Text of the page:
Ecosystems follow two opposite trends

Red American swamp crayfish

The American red swamp crayfish (Procambarus clarkii), native to northern Mexico and the southeast of the USA, is an example of a species that also thrives in German fresh waters and thus promotes the homogenization of ecosystems. © M Murphy

More and more similar or more and more different? Biologists have discovered that both are true for biological diversity in ecosystems. Many communities become more and more similar over time due to local and regional changes, but almost as many develop in different directions. These two tendencies – biotic homogenization and differentiation – are roughly balanced. This must also be taken into account when assessing global biodiversity.

Nature is in crisis, more and more species are becoming extinct, global biodiversity is dwindling, according to science. But studies on the change in biodiversity paint a more complex picture upon closer inspection. When it comes to individual ecosystems, researchers often disagree about how the species living there will react to human-caused changes. “It is assumed that a key feature of the biodiversity crisis is that species communities are becoming increasingly similar,” says Shane Blowes from the German Center for Integrative Biodiversity Research (iDiv). According to this theory, the same species always prevail in different locations, while different, more specialized creatures disappear. This phenomenon is called biotic homogenization. But how common is this development actually?

Biodiversity theory put to the test

Blowes' team has now tested this hypothesis and, for the first time, comprehensively assessed how the species richness of various ecosystems has developed over long periods of time and how individual changes in the species communities have interacted. To do this, the biologists analyzed 525 long-term data sets that were collected in various ecosystems such as savannas, meadows or coral reefs. Some of the data is up to 500 years old. “We combined a classic measure of scale-dependent changes in biodiversity with a large amount of data,” explains Blowes. The scientists determined in detail how the numbers of different species changed, both at a single site and at multiple sites within a landscape or geographic region. In this way, the researchers were able to determine whether the species composition at the individual locations had become more similar or more different.

The result: “We found that communities become more similar over time as often as they become more different in response to human influences,” says Blowes. Although the number of species increased or decreased at many locations, the spatial variation in species composition did not change in most cases. The net trends were often close to zero, as the researchers found. Over a long period of several hundred years and in larger regions, the data actually showed a weak trend towards homogenization - mainly because widespread species increased in the communities. However, this trend was offset at the local level by the differentiation of communities. This applied to all living creatures, from fish to birds to plants and mammals, as Blowes and his colleagues report.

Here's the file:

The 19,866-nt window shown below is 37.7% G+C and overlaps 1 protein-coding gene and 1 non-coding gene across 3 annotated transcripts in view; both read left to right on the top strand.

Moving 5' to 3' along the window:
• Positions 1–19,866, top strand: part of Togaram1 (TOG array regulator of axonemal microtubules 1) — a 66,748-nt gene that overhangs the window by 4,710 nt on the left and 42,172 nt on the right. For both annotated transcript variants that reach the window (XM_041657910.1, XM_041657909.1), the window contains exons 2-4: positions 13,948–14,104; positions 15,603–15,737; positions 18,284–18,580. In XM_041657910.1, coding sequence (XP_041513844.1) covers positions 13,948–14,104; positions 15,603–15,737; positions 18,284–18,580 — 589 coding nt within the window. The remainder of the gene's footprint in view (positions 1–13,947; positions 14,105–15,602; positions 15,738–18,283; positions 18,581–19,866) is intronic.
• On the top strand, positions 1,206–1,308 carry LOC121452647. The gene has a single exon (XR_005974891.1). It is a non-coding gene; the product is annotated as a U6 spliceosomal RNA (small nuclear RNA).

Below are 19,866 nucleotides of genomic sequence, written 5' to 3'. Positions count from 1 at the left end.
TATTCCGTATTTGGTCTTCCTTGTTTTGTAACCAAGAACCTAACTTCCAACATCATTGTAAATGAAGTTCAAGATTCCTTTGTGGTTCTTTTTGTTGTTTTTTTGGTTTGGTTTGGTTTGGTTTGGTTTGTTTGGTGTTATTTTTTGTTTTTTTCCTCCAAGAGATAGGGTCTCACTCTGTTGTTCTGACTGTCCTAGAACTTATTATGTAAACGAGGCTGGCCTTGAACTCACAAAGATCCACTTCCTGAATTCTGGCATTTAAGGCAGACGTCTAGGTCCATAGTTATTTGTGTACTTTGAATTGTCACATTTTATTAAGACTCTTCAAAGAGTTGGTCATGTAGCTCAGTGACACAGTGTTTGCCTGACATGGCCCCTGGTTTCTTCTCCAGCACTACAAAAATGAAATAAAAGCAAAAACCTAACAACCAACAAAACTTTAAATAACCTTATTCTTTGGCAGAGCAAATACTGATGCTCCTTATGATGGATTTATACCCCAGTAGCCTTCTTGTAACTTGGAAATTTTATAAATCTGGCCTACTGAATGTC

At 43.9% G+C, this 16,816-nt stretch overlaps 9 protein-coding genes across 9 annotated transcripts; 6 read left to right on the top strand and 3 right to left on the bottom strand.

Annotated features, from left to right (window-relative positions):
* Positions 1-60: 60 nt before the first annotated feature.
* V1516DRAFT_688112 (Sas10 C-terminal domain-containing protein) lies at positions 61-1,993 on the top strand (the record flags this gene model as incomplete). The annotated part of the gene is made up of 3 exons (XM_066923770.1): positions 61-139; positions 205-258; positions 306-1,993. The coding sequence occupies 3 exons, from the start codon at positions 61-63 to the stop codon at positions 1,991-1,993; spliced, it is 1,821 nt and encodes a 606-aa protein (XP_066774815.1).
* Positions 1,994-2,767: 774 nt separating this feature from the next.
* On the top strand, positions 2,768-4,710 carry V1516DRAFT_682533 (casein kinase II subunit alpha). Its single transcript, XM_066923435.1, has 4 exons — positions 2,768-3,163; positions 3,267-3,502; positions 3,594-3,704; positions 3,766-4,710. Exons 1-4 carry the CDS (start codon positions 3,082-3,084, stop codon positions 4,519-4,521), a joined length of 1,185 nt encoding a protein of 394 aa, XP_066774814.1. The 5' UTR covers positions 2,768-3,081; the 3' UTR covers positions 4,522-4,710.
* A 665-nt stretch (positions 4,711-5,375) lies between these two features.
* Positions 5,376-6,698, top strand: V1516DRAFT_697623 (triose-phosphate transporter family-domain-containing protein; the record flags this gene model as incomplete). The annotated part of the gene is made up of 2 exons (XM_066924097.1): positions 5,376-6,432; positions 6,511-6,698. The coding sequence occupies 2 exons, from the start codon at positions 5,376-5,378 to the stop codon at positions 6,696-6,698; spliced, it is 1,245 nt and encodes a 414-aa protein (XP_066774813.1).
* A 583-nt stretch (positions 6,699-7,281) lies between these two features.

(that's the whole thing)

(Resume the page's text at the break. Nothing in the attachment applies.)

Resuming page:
Complex development of biodiversity requires regular reassessment

“Our analysis shows how complex the topic is,” says senior author Jonathan Chase from iDiv. “Our results do not mean that there are no serious changes due to human impact on the environment, but we must abandon the assumption that biodiversity changes primarily in the form of homogenization.” Homogenization happens, for example, when species spread and occur in more and more places. The disappearance of common species in some, but not all, places, on the other hand, leads to differentiation.

According to the biologists, whether a local species community tilts towards homogenization or differentiation depends on various factors. The deciding factor can be, for example, roads or fences that fragment the landscape, but also climate change, which forces species to migrate. The introduction of alien plants and animals can also significantly change an ecosystem. One example is the red swamp crayfish, which is native to northern Mexico and the southeastern United States. Its spread into German waters is driving homogenization. Whether a species or an ecosystem needs to be better protected can therefore change over time and must be regularly reassessed in the context of other habitats, the researchers conclude. “We are increasingly finding that many endangered species need to be protected at multiple sites or at a landscape level,” adds Blowes.

Source: Shane Blowes (German Center for Integrative Biodiversity Research Halle-Jena-Leipzig) et al., Science Advances, doi: 10.1126/sciadv.adj9395

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